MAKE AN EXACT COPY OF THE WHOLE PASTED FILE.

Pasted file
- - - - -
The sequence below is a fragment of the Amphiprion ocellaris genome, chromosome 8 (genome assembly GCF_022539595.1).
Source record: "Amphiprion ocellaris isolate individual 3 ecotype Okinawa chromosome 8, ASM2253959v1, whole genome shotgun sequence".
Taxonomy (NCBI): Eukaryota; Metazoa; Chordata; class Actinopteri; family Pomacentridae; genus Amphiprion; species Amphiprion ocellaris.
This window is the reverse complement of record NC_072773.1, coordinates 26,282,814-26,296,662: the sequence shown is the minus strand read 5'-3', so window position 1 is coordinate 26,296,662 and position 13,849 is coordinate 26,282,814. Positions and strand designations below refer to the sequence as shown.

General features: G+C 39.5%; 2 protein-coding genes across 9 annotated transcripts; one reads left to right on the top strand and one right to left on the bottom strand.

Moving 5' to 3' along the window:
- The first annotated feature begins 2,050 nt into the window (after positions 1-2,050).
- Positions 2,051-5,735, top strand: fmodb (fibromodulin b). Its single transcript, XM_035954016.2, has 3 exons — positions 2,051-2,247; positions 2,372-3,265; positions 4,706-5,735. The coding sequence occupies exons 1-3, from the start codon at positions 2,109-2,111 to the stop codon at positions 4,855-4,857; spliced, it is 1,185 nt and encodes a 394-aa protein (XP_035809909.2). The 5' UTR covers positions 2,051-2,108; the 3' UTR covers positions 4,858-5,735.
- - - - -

The sequence below is a fragment of the Amphiprion ocellaris genome, chromosome 8 (genome assembly GCF_022539595.1).
Source record: "Amphiprion ocellaris isolate individual 3 ecotype Okinawa chromosome 8, ASM2253959v1, whole genome shotgun sequence".
Taxonomy (NCBI): Eukaryota; Metazoa; Chordata; class Actinopteri; family Pomacentridae; genus Amphiprion; species Amphiprion ocellaris.
This window is the reverse complement of record NC_072773.1, coordinates 26,282,814-26,296,662: the sequence shown is the minus strand read 5'-3', so window position 1 is coordinate 26,296,662 and position 13,849 is coordinate 26,282,814. Positions and strand designations below refer to the sequence as shown.

General features: G+C 39.5%; 2 protein-coding genes across 9 annotated transcripts; one reads left to right on the top strand and one right to left on the bottom strand.

Moving 5' to 3' along the window:
- The first annotated feature begins 2,050 nt into the window (after positions 1-2,050).
- Positions 2,051-5,735, top strand: fmodb (fibromodulin b). Its single transcript, XM_035954016.2, has 3 exons — positions 2,051-2,247; positions 2,372-3,265; positions 4,706-5,735. The coding sequence occupies exons 1-3, from the start codon at positions 2,109-2,111 to the stop codon at positions 4,855-4,857; spliced, it is 1,185 nt and encodes a 394-aa protein (XP_035809909.2). The 5' UTR covers positions 2,051-2,108; the 3' UTR covers positions 4,858-5,735.